Sunday, August 28
At 1 AM, Katrina is upgraded to a Category 4 hurricane with winds of 145 MPH. Six hours later, Katrina is upgraded to a Category 5 hurricane with maximum sustained winds of 160 MPH.
The National Weather Service issues this Advisory at 7 AM:

A Hurricane Warning is in effect for the north central gulf coast from Morgan City, Louisiana eastward to the Alabama/Florida border – including the City of New Orleans and Lake Pontchartrain – preparations to protect life and property should be rushed to completion.

At 4 PM, the National Weather Service continues to update on the potential threat to New Orleans and the Gulf Coast from storm surge:

Coastal storm surge flooding of 18 to 22 feet above normal tide levels – locally as high as 28 feet – along with large and dangerous battering waves – can be expected near and to the east of where the center makes landfall. Some levees in New Orleans area could be overtopped. Significant storm surge will occur elsewhere along the central and northeastern Gulf of Mexico Coast.

Monday, August 29
In the early hours of Monday morning, Katrina begins to weaken and by 2 AM is already classed by the National Weather Service as a Category 4 storm.
At 5 AM, one hour before Katrina’s first landfall, Katrina’s associated storm surge begins to cross Lake Borgne from the Gulf of Mexico and starts to batter the eastern flood defenses of Greater New Orleans. The storm surge is also carried towards the city’s Industrial Canal and Lake Pontchartrain along the Gulf Intracoastal Waterway.
Storm surge heights at landfall peaked at around 25 feet as they came ashore – the largest recorded in U.S. history – breaking the previous record set by Hurricane Camille in 1969. Storm surges can be the most devastating part of a hurricane and in Katrina’s case, the storm surges proved much more destructive than the hurricane winds.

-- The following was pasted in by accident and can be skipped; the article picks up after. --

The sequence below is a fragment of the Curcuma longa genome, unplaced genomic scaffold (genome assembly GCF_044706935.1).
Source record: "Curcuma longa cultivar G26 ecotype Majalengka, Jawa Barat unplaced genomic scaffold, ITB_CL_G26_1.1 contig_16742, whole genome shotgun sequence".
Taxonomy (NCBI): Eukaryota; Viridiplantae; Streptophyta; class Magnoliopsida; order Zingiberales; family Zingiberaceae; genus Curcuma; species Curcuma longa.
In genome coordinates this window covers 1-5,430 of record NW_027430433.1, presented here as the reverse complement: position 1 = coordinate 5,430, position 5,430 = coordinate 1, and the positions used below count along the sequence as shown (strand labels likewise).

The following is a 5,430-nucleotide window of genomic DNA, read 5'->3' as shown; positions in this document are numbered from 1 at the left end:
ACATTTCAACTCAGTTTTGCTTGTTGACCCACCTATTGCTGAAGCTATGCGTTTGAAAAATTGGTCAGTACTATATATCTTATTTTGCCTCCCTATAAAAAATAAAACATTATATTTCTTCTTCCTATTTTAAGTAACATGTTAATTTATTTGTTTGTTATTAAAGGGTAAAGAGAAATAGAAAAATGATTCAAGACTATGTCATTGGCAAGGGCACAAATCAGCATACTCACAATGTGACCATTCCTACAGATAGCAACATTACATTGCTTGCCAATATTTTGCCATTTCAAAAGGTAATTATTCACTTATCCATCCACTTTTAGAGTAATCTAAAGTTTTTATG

Hurricane Katrina makes landfall over the Mississippi Delta as a near Category 4 storm and then makes another landfall on the Mississippi-Louisiana border as a Category 3 hurricane. Hurricane Katrina’s core winds hit the Mississippi Coast and New Orleans experiences the weaker winds on the western side of Katrina.
These winds, moving from the North to the South, create a second storm surge on Lake Pontchartrain – about 11 feet high – which races towards the northern flood defenses of the city, ultimately leading to the breaches in the 17th Street and London Avenue drainage canals that flood Metropolitan New Orleans.
By 2 PM Katrina has weakened to a Category 2 storm as it continues to move inland. By Tuesday, Katrina weakens to a tropical depression.

Hurricane Katrina Fact Sheet

Hurricane Katrina was one of the deadliest hurricanes in the history of the United States, killing over 1,700 people.

  • The confirmed death toll (total of direct and indirect deaths) stood at 1,723, mainly from Louisiana (1,464) and Mississippi (238). However, 135 people remain categorized as missing in Louisiana, so this number is not final. Many of the deaths are indirect. It is almost impossible to determine the exact cause of some of the fatalities.
  • Katrina was the largest hurricane of its strength to approach the United States in recorded history; its sheer size caused devastation over 100 miles (160 km) from the center. The storm surge caused major or catastrophic damage along the coastlines of Louisiana, Mississippi, and Alabama, including the cities of Mobile, Alabama, Biloxi and Gulfport, Mississippi, and Slidell, Louisiana.